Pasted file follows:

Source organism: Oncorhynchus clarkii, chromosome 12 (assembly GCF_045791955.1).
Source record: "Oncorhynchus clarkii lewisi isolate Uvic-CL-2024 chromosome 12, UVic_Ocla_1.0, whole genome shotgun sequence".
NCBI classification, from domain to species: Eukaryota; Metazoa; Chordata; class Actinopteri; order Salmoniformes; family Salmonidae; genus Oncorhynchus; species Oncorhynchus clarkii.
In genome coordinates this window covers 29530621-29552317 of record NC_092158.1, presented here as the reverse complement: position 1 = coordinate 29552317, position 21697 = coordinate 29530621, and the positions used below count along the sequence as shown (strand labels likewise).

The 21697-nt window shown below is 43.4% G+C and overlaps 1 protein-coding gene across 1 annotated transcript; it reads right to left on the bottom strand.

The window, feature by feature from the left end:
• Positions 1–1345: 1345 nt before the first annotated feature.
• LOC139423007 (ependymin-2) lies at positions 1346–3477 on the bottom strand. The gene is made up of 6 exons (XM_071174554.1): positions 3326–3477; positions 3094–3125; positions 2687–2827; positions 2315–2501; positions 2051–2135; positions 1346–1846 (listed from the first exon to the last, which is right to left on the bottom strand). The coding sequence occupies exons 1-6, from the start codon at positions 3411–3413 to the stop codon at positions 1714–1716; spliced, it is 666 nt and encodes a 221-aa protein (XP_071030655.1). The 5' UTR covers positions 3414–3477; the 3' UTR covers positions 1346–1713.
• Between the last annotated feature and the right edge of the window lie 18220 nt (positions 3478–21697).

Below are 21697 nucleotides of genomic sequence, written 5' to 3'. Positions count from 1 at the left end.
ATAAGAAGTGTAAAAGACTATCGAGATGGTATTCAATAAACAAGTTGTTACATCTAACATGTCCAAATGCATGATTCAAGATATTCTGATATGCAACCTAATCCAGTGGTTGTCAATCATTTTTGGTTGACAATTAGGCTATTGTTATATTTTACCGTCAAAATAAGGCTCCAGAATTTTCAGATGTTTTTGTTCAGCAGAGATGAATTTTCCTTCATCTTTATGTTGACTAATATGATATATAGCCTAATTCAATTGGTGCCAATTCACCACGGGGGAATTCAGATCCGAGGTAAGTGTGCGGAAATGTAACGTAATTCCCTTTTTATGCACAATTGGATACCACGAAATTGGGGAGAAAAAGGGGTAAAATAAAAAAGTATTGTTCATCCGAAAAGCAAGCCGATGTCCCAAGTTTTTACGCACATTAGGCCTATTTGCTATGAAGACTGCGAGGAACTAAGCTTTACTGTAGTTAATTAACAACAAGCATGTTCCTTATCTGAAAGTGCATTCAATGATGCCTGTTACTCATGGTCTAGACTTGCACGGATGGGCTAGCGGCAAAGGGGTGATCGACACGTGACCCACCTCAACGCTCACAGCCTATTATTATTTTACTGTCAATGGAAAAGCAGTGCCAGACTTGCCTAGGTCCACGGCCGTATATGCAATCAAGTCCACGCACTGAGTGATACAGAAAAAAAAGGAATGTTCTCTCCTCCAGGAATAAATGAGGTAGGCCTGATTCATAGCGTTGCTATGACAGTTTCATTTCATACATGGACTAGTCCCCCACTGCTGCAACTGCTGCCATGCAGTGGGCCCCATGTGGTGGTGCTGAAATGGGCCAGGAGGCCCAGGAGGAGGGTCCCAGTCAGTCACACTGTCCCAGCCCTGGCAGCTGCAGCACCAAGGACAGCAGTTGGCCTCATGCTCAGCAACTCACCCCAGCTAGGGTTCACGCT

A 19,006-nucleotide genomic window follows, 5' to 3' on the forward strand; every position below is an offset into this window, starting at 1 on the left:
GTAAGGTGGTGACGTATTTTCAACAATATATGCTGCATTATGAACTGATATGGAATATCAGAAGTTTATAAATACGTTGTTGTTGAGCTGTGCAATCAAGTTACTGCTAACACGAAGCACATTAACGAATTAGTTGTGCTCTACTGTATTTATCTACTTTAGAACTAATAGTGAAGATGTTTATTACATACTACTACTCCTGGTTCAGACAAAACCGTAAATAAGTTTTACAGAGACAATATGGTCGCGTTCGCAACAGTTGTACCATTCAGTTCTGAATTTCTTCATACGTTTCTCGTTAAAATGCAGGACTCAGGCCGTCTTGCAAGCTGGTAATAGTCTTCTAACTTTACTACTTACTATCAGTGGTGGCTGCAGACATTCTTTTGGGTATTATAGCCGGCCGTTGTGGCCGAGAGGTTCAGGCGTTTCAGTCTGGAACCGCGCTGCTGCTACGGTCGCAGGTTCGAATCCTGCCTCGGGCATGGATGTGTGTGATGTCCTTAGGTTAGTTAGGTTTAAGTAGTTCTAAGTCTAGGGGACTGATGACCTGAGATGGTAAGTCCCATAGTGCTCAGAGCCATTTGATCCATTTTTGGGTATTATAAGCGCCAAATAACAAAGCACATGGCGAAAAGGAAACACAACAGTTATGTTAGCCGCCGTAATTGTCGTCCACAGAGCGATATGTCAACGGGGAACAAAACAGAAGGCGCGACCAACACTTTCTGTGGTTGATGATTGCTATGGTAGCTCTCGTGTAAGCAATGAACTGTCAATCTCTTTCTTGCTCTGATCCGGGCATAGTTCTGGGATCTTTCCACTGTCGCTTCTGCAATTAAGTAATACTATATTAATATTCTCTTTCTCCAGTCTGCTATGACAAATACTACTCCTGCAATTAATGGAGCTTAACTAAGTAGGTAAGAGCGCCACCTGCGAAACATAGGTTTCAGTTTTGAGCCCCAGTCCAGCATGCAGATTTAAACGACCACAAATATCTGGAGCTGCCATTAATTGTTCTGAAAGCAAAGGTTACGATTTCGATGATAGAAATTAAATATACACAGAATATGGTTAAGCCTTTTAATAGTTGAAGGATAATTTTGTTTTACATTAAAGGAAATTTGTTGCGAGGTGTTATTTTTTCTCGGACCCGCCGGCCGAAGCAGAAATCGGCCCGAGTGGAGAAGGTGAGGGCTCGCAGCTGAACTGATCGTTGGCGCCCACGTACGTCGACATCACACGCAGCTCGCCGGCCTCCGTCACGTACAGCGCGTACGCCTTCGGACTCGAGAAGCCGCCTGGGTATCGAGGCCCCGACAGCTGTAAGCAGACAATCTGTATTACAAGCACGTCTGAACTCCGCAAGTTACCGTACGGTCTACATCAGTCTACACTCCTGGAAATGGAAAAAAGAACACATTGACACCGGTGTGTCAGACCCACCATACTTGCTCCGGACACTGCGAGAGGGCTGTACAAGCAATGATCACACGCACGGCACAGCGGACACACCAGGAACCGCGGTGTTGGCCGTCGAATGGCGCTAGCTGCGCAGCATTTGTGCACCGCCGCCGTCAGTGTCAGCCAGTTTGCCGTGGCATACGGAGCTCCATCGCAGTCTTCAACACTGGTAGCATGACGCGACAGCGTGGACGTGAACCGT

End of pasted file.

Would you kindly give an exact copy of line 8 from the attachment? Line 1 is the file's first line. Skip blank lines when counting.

• LOC139423007 (ependymin-2) lies at positions 1346–3477 on the bottom strand. The gene is made up of 6 exons (XM_071174554.1): positions 3326–3477; positions 3094–3125; positions 2687–2827; positions 2315–2501; positions 2051–2135; positions 1346–1846 (listed from the first exon to the last, which is right to left on the bottom strand). The coding sequence occupies exons 1-6, from the start codon at positions 3411–3413 to the stop codon at positions 1714–1716; spliced, it is 666 nt and encodes a 221-aa protein (XP_071030655.1). The 5' UTR covers positions 3414–3477; the 3' UTR covers positions 1346–1713.